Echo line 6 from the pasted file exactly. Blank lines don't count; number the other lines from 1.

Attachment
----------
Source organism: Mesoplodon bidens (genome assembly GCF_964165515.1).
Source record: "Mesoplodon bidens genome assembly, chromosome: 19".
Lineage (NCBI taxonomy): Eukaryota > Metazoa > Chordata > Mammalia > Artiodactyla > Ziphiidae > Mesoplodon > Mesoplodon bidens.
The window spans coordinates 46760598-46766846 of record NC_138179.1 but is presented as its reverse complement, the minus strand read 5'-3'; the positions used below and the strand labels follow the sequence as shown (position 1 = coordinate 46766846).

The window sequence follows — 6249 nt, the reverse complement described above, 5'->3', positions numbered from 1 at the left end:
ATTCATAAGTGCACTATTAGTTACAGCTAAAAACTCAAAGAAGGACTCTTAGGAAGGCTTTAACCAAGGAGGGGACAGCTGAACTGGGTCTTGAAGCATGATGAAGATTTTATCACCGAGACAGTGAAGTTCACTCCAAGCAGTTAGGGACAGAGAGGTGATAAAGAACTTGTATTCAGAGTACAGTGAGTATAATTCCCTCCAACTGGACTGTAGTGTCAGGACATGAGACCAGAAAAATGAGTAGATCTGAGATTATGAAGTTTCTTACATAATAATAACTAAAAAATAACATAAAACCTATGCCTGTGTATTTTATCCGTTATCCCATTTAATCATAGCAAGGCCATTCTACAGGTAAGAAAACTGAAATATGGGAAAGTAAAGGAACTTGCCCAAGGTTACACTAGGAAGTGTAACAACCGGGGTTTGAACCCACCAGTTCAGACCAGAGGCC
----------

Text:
ATTCATAAGTGCACTATTAGTTACAGCTAAAAACTCAAAGAAGGACTCTTAGGAAGGCTTTAACCAAGGAGGGGACAGCTGAACTGGGTCTTGAAGCATGATGAAGATTTTATCACCGAGACAGTGAAGTTCACTCCAAGCAGTTAGGGACAGAGAGGTGATAAAGAACTTGTATTCAGAGTACAGTGAGTATAATTCCCTCCAACTGGACTGTAGTGTCAGGACATGAGACCAGAAAAATGAGTAGATCTGAGATTATGAAGTTTCTTACATAATAATAACTAAAAAATAACATAAAACCTATGCCTGTGTATTTTATCCGTTATCCCATTTAATCATAGCAAGGCCATTCTACAGGTAAGAAAACTGAAATATGGGAAAGTAAAGGAACTTGCCCAAGGTTACACTAGGAAGTGTAACAACCGGGGTTTGAACCCACCAGTTCAGACCAGAGGCC